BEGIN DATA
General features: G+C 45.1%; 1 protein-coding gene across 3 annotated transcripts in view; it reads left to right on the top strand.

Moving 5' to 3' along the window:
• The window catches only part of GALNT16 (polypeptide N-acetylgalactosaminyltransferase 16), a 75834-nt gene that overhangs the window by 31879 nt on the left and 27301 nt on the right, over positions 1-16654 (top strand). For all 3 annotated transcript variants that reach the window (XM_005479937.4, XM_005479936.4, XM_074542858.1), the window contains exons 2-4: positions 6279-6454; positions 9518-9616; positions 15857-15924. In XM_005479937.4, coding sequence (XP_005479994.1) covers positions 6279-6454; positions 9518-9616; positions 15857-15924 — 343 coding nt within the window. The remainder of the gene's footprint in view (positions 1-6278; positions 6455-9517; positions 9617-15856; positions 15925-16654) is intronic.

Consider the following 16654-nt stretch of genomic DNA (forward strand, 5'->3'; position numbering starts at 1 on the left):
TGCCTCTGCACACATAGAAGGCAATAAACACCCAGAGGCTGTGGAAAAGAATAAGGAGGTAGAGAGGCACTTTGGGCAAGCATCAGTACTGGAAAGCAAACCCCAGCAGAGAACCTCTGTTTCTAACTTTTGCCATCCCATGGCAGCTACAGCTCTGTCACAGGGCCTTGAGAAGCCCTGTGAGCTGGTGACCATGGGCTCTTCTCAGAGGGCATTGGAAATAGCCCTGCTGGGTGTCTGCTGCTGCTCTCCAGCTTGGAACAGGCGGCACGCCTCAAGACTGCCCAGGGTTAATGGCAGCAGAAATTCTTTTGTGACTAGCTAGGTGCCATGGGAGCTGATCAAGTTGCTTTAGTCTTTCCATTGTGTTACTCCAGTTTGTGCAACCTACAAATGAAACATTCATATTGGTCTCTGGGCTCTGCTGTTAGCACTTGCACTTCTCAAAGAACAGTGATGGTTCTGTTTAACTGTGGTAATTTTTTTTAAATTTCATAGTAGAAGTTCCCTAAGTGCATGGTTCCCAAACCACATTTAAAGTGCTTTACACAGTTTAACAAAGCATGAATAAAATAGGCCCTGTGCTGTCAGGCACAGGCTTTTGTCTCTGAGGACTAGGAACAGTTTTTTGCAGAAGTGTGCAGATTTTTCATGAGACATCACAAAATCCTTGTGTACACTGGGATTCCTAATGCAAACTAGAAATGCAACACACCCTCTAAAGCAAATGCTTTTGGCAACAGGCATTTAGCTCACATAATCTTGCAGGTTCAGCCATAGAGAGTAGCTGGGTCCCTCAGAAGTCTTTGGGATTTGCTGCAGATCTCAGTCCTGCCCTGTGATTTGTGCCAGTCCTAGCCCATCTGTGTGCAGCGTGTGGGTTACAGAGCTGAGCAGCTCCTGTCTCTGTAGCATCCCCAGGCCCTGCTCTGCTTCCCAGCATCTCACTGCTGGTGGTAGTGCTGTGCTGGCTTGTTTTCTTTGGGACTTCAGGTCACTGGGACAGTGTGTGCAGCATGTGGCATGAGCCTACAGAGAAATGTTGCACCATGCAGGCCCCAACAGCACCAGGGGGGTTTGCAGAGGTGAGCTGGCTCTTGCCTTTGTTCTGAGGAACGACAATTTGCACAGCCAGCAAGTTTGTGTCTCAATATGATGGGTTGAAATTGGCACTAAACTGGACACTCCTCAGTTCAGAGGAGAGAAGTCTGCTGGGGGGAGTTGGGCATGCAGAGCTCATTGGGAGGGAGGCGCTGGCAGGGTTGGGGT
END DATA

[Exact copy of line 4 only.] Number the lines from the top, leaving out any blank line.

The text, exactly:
Consider the following 16654-nt stretch of genomic DNA (forward strand, 5'->3'; position numbering starts at 1 on the left):